The important thing is that now, I remember. And being prone to bouts of amnesia and unexpected ebbs, I figure that I’d better get the recipe down here, quick. I mentioned a while back that a few recipes followed me home from Ohio last Memorial Day weekend, and the recipe for this granola is one of them. It’s from my stepmom, Amy, the same Amy who’s given us almond tart, toffee squares, cranberry relish, sour cream coffee cake, cream of tomato risotto, potato salad, and vinaigrette, so you know it’s going to be good. When I walked in, the granola was on the table in one of her tinted glass jars with the bent metal lids. I can’t remember if I shook a little into my hand and poured it into my mouth at that moment, but I’m willing to bet that I did. I’m not one to waste time. For the rest of the weekend, when I wasn’t busy with birthday cake, backyard barbeques, board games, Graeter’s black raspberry chip, and crossword puzzles (that’s Amy in the last photo, by the way; hey, Amy!), I was getting acquainted with that granola. Every day for breakfast, I ate granola, sometimes with yogurt, sometimes with a splash of milk. Even when Amy made pancakes one morning, and it looked as if I wouldn’t be having granola for breakfast, I had granola for breakfast. There just happened to be a yogurt-slathered pancake beneath it. And when it came time for a mid-morning snack or an afternoon nibble, granola it was, straight out of hand.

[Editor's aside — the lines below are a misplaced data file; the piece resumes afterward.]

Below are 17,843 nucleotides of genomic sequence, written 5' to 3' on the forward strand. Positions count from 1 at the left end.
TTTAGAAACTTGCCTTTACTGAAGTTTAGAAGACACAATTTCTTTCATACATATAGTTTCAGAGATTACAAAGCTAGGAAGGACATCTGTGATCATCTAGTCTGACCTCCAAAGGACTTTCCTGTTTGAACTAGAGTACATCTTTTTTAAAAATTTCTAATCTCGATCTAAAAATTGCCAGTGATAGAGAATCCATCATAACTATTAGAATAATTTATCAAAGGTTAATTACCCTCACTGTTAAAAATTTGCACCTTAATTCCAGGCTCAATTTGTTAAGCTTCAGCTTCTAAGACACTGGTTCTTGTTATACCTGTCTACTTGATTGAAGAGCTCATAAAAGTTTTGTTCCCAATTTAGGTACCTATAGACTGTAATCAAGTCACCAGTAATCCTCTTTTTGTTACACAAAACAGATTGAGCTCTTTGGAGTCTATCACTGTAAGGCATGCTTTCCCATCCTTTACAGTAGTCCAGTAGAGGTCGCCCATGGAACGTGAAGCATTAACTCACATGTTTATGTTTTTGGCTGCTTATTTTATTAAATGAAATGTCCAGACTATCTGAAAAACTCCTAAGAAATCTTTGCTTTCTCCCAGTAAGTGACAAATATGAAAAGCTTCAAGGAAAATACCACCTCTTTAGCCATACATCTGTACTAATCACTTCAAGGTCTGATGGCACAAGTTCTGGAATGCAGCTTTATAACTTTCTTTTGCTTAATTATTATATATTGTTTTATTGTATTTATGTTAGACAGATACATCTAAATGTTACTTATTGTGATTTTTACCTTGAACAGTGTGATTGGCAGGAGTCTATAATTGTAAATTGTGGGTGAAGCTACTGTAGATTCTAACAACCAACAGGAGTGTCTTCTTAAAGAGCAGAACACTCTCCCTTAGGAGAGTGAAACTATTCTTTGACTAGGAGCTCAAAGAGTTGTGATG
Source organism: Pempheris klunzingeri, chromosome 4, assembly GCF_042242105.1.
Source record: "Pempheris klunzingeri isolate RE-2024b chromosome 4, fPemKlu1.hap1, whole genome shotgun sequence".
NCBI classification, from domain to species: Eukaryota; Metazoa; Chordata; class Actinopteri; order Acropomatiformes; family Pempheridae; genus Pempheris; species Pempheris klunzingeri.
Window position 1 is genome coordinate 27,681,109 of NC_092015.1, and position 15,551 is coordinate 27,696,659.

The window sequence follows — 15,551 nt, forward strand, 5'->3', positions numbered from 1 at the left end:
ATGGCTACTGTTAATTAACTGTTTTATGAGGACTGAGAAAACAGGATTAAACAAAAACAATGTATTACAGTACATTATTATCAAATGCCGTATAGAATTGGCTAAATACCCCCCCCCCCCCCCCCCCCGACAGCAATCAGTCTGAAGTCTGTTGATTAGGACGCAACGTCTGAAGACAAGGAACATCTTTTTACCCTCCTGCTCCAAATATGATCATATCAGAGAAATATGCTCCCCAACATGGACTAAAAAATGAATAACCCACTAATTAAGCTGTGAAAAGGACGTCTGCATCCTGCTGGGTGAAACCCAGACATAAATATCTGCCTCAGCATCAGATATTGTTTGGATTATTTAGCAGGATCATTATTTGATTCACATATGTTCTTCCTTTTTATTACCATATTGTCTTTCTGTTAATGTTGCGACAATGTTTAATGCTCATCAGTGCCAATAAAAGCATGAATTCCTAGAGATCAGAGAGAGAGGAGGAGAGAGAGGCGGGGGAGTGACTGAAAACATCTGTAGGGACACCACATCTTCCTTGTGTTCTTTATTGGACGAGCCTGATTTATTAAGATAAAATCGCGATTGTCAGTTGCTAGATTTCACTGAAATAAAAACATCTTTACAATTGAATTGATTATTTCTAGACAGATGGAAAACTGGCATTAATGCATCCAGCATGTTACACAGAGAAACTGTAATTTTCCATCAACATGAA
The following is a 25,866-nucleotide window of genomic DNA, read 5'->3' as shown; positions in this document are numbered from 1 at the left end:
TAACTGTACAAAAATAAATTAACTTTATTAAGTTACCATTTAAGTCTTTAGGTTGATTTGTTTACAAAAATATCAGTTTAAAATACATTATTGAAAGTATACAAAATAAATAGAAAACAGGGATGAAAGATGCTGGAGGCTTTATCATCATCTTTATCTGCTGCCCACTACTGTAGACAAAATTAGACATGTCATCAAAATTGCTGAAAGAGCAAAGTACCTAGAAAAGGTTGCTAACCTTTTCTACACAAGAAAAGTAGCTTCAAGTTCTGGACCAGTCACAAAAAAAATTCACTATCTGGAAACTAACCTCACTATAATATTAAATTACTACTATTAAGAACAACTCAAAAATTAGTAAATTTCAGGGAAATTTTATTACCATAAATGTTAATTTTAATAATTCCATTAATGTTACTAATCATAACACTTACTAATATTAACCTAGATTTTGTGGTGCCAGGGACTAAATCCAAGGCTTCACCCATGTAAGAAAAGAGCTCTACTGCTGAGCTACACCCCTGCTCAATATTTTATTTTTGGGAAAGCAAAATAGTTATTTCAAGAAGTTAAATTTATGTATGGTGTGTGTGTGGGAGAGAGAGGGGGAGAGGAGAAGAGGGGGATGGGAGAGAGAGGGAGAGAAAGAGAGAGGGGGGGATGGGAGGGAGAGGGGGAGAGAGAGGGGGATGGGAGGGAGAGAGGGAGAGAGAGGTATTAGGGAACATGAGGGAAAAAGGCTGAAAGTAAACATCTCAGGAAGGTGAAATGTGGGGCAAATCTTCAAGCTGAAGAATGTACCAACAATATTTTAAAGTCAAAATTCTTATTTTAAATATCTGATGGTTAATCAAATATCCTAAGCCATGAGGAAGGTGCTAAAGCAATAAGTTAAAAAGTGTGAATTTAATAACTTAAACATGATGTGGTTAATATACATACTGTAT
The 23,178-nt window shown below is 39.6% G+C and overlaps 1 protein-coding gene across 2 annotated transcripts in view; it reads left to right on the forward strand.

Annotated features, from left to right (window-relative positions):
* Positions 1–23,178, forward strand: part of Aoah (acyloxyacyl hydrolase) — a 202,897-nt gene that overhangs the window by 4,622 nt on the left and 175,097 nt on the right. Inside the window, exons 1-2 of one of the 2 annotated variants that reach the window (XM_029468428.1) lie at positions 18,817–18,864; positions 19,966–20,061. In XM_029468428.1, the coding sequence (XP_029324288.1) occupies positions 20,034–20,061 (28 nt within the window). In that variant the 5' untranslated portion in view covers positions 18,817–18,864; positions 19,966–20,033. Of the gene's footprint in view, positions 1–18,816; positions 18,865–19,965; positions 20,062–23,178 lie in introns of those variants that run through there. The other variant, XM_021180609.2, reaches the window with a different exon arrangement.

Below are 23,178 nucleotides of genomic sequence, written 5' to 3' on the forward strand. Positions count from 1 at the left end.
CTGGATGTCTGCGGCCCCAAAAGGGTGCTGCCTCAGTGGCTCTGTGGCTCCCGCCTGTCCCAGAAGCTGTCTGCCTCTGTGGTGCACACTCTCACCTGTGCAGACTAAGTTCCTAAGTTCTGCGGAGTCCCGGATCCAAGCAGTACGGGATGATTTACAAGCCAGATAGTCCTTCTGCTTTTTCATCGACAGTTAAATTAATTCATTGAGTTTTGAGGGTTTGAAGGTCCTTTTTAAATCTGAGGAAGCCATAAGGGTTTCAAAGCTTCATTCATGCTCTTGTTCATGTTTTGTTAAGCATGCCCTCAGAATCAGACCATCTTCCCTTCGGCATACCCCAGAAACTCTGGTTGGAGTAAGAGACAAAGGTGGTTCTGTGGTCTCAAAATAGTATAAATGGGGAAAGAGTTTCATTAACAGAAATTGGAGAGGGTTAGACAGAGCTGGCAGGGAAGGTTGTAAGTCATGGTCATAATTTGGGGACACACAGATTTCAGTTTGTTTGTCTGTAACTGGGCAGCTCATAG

This granola has a lot going for it, but one of my favorite things about it is what it doesn’t have: an overdose of sweetness. It’s lightly sweetened with just a couple of tablespoons of maple syrup which, in a recipe that produces upwards of five cups of granola, is not very much at all. Whatever sweetness the syrup does impart fades in the oven, together with the strong maple flavor, so that only the merest suggestion of sugar and sap remains. All of the good stuff that you normally associate with making granola – the heady aroma of cinnamon and toasting nuts, the way the dried fruit plumps and softens against the just-baked oats and seeds – is true about making this granola, too, so there’s no need for me to go on about it. But I do want to talk to you about one thing, namely, the coconut in this recipe.